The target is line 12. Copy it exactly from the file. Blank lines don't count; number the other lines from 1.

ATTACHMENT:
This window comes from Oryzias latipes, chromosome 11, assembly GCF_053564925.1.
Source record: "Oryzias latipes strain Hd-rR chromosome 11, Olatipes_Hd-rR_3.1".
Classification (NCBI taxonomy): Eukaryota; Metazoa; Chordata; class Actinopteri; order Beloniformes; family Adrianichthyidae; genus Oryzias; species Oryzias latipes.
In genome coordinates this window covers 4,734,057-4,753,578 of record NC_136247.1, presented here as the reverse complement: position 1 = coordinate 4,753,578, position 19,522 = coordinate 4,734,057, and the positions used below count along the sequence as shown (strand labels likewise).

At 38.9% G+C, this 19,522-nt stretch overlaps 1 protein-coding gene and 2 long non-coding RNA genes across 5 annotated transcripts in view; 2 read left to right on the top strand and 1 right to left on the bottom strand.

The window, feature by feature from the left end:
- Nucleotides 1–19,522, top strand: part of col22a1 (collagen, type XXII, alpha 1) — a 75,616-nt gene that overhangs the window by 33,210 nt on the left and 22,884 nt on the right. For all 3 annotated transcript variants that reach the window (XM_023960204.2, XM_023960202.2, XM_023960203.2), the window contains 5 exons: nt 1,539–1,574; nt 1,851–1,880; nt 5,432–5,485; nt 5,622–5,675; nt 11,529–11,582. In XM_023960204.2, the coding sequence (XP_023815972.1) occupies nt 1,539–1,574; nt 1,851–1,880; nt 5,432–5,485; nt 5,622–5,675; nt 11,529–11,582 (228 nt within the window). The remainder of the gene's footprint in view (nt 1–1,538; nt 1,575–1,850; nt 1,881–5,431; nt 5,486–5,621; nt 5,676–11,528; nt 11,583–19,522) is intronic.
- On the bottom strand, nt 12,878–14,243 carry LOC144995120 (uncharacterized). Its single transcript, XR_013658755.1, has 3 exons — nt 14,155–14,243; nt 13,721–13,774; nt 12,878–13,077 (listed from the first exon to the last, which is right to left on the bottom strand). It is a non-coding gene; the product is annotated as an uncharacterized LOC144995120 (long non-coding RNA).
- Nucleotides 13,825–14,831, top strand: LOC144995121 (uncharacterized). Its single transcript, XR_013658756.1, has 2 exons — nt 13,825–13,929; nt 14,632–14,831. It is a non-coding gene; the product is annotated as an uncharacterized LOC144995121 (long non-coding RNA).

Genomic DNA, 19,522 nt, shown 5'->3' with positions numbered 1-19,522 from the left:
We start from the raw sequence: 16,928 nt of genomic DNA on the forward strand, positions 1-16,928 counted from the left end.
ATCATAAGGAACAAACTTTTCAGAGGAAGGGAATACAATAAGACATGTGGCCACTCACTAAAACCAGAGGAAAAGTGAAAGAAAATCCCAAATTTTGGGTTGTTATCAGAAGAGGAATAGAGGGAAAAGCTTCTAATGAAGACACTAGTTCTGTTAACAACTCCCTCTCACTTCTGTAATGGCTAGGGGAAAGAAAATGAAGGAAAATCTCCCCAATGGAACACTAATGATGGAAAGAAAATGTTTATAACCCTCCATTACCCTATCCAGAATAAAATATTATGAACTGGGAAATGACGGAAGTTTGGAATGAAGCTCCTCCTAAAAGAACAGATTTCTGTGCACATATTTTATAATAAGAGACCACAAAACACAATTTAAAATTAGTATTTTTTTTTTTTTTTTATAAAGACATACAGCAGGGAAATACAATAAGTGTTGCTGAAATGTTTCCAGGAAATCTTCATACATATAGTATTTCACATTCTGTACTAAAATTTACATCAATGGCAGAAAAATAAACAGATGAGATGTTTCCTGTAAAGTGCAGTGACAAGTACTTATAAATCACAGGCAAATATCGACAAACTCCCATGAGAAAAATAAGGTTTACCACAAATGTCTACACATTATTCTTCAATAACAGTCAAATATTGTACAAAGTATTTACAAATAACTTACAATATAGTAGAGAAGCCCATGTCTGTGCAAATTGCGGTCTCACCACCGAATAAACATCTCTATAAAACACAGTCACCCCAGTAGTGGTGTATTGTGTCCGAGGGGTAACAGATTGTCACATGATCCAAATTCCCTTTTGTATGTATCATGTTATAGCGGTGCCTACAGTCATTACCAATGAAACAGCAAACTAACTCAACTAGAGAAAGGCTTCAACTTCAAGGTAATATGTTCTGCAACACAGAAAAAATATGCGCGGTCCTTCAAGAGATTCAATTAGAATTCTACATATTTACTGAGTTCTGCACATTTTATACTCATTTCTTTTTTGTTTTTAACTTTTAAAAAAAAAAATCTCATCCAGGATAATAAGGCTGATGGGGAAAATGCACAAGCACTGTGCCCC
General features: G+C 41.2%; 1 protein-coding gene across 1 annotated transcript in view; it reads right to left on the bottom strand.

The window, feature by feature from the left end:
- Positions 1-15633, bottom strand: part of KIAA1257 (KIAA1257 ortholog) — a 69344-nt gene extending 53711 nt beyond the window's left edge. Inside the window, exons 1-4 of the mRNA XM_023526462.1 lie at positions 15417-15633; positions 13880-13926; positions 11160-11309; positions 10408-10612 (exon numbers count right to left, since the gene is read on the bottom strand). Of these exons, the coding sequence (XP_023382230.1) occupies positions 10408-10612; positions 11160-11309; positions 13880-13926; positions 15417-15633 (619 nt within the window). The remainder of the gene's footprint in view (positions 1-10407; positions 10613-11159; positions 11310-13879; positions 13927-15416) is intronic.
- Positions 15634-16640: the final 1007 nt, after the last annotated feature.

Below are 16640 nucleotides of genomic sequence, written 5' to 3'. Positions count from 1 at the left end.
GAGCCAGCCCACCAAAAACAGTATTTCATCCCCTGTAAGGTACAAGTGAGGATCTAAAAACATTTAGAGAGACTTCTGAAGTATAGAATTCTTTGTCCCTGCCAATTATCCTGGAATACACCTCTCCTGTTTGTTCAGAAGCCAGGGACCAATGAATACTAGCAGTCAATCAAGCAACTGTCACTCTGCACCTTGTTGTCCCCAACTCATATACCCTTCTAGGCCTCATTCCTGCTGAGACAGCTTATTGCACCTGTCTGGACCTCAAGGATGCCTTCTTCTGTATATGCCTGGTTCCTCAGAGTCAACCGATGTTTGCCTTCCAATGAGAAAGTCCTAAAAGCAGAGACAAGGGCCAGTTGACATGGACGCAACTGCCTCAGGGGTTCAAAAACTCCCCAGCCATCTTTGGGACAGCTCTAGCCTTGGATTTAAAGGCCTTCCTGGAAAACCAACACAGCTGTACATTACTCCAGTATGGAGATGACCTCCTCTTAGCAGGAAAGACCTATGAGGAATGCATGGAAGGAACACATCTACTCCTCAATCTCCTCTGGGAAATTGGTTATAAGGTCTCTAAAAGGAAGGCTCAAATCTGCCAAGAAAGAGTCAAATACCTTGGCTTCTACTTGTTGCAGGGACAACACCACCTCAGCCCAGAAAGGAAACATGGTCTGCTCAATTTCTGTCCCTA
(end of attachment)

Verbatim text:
ATCATAAGGAACAAACTTTTCAGAGGAAGGGAATACAATAAGACATGTGGCCACTCACTAAAACCAGAGGAAAAGTGAAAGAAAATCCCAAATTTTGGGTTGTTATCAGAAGAGGAATAGAGGGAAAAGCTTCTAATGAAGACACTAGTTCTGTTAACAACTCCCTCTCACTTCTGTAATGGCTAGGGGAAAGAAAATGAAGGAAAATCTCCCCAATGGAACACTAATGATGGAAAGAAAATGTTTATAACCCTCCATTACCCTATCCAGAATAAAATATTATGAACTGGGAAATGACGGAAGTTTGGAATGAAGCTCCTCCTAAAAGAACAGATTTCTGTGCACATATTTTATAATAAGAGACCACAAAACACAATTTAAAATTAGTATTTTTTTTTTTTTTTTATAAAGACATACAGCAGGGAAATACAATAAGTGTTGCTGAAATGTTTCCAGGAAATCTTCATACATATAGTATTTCACATTCTGTACTAAAATTTACATCAATGGCAGAAAAATAAACAGATGAGATGTTTCCTGTAAAGTGCAGTGACAAGTACTTATAAATCACAGGCAAATATCGACAAACTCCCATGAGAAAAATAAGGTTTACCACAAATGTCTACACATTATTCTTCAATAACAGTCAAATATTGTACAAAGTATTTACAAATAACTTACAATATAGTAGAGAAGCCCATGTCTGTGCAAATTGCGGTCTCACCACCGAATAAACATCTCTATAAAACACAGTCACCCCAGTAGTGGTGTATTGTGTCCGAGGGGTAACAGATTGTCACATGATCCAAATTCCCTTTTGTATGTATCATGTTATAGCGGTGCCTACAGTCATTACCAATGAAACAGCAAACTAACTCAACTAGAGAAAGGCTTCAACTTCAAGGTAATATGTTCTGCAACACAGAAAAAATATGCGCGGTCCTTCAAGAGATTCAATTAGAATTCTACATATTTACTGAGTTCTGCACATTTTATACTCATTTCTTTTTTGTTTTTAACTTTTAAAAAAAAAAATCTCATCCAGGATAATAAGGCTGATGGGGAAAATGCACAAGCACTGTGCCCC